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I'm reading a book on Windows Internals and there's something I don't understand:

"The kernel handles software interrupts either as part of hardware interrupt handling or synchronously when a thread invokes kernel functions related to the software interrupt."

So does this mean that software interrupts or exceptions will only be handled under these conditions:

*a. When the kernel is executing a function from said thread related to the software exception(trap) b. when it is already handling a hardware trap*

Is my understanding of this correct?

The next bit:

"In most cases, the kernel installs front-end trap handling functions that perform general trap handling tasks before and after transferring control to other functions that field the trap."

I don't quite understand what it means by 'front-end trap handling functions' and 'field the trap'?

Can anyone help me?

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1 Answer 1

Software interrupts are not traps but parts of hardware interrupt handling deferred out of hardware interrupt context. Example would be the TCP/IP stack - copying packets out of the NIC into the OS buffers is done/initiated from the hardware interrupt routine, but protocol processing (ethernet -> IP -> UDP/TCP) is deferred to a software interrupt. They are often called bottom halves in operating system literature (vs. top-halves that directly talk to the hardware.) This is done to reduce scope of hardware interrupt(s) being disabled and to reduce OS scheduling latency. As such they are usually invoked at the end of common trap/interrupt entry but after the interrupt(s) is/are re-enabled, and/or by a dedicated software interrupt kernel thread.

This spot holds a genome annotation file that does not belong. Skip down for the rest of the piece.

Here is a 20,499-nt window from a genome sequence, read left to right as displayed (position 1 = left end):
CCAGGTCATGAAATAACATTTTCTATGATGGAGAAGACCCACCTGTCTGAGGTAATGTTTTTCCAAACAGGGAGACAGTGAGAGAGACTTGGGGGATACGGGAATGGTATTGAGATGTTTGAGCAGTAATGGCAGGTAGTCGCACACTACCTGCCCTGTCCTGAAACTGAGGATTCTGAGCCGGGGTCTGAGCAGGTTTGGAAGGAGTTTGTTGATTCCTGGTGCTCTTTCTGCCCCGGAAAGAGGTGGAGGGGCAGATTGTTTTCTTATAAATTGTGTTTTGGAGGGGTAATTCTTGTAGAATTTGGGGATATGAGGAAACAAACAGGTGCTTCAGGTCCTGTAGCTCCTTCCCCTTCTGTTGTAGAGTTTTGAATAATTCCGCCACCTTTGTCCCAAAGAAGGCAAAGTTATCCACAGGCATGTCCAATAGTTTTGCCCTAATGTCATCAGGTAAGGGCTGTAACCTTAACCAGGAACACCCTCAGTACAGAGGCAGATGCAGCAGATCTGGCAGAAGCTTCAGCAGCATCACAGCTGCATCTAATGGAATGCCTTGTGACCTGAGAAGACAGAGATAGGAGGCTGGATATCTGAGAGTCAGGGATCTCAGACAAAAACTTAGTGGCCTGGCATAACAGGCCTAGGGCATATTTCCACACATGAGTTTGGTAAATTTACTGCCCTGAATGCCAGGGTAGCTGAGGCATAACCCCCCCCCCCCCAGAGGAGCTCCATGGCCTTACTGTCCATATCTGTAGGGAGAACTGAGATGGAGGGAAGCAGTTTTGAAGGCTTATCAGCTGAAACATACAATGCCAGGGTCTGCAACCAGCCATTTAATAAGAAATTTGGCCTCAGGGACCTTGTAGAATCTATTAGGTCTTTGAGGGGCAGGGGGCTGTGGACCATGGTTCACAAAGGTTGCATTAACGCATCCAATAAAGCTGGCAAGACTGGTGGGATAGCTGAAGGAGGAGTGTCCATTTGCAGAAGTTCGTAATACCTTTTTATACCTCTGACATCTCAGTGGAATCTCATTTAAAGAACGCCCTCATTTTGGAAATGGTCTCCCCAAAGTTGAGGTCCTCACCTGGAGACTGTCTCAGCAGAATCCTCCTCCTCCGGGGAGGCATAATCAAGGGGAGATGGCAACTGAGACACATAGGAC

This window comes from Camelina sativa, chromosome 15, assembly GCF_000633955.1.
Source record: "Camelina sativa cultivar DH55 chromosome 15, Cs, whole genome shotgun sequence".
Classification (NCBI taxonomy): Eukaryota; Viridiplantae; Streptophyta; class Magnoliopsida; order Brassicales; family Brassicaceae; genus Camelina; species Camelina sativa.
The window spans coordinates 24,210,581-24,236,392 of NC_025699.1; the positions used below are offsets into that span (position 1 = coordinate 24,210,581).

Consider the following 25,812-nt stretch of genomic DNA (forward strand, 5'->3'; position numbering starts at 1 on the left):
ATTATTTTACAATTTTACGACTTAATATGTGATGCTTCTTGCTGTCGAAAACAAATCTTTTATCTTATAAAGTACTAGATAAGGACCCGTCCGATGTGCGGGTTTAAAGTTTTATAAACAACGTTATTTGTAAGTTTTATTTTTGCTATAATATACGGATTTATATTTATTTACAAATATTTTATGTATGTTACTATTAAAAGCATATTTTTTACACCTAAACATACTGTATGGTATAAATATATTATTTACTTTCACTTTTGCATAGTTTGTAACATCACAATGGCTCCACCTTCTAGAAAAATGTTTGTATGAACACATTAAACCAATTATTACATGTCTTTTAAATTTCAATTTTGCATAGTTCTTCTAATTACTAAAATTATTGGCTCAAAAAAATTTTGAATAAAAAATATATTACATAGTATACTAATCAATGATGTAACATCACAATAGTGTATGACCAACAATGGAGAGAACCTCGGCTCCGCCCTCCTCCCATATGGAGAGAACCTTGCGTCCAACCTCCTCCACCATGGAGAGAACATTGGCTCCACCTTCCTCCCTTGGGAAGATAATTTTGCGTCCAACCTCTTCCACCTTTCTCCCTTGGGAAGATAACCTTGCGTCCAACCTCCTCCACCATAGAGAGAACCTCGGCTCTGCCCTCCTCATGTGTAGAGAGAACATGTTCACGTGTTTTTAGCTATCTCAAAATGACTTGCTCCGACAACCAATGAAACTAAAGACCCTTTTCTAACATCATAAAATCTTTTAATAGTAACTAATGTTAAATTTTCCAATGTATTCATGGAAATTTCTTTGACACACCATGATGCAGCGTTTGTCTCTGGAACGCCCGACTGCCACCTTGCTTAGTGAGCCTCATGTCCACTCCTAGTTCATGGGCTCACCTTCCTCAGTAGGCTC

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so the software interrupts occur because of a system call in a hardware interrupt context? But a system call in a user mode process, per what I've read, will also cause a software interrupt, which might be deferred in handling until a hardware interrupt is caused, or will be executed? – Tony The Lion Dec 29 '09 at 19:33
Data flows both ways - from hardware (interrupts) via kernel (soft interrupts, buffering) to userland (syscall like read), and back from userland (syscall like write) to kernel buffers, filling which might trigger soft interrupts to be scheduled (this time deferring out of process context), and eventually to hardware via DMA or IO ports/memory. The input path is just easier to explain :) – Nikolai N Fetissov Dec 29 '09 at 20:03

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